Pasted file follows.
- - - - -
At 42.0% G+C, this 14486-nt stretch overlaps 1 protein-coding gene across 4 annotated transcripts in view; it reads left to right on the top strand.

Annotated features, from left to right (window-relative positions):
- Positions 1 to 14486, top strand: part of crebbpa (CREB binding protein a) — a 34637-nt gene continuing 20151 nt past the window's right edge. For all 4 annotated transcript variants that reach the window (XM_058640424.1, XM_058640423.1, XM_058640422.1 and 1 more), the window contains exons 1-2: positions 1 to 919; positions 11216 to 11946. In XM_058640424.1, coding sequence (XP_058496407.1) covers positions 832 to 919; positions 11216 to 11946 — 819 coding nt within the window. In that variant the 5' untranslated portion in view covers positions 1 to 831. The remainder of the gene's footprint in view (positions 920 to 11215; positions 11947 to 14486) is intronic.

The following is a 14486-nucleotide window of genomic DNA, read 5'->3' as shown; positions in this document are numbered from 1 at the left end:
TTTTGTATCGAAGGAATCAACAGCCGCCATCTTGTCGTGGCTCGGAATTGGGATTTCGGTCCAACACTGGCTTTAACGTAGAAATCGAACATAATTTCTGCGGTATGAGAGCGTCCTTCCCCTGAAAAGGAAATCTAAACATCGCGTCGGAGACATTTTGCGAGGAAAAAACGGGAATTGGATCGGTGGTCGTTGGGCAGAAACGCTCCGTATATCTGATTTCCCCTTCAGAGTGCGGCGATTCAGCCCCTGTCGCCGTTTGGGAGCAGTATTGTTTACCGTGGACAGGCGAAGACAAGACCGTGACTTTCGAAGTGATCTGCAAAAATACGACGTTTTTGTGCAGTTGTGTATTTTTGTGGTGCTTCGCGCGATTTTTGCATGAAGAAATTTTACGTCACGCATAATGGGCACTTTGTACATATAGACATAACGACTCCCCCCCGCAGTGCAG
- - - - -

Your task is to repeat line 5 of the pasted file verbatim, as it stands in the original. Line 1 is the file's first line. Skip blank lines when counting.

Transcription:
TTTTGTATCGAAGGAATCAACAGCCGCCATCTTGTCGTGGCTCGGAATTGGGATTTCGGTCCAACACTGGCTTTAACGTAGAAATCGAACATAATTTCTGCGGTATGAGAGCGTCCTTCCCCTGAAAAGGAAATCTAAACATCGCGTCGGAGACATTTTGCGAGGAAAAAACGGGAATTGGATCGGTGGTCGTTGGGCAGAAACGCTCCGTATATCTGATTTCCCCTTCAGAGTGCGGCGATTCAGCCCCTGTCGCCGTTTGGGAGCAGTATTGTTTACCGTGGACAGGCGAAGACAAGACCGTGACTTTCGAAGTGATCTGCAAAAATACGACGTTTTTGTGCAGTTGTGTATTTTTGTGGTGCTTCGCGCGATTTTTGCATGAAGAAATTTTACGTCACGCATAATGGGCACTTTGTACATATAGACATAACGACTCCCCCCCGCAGTGCAG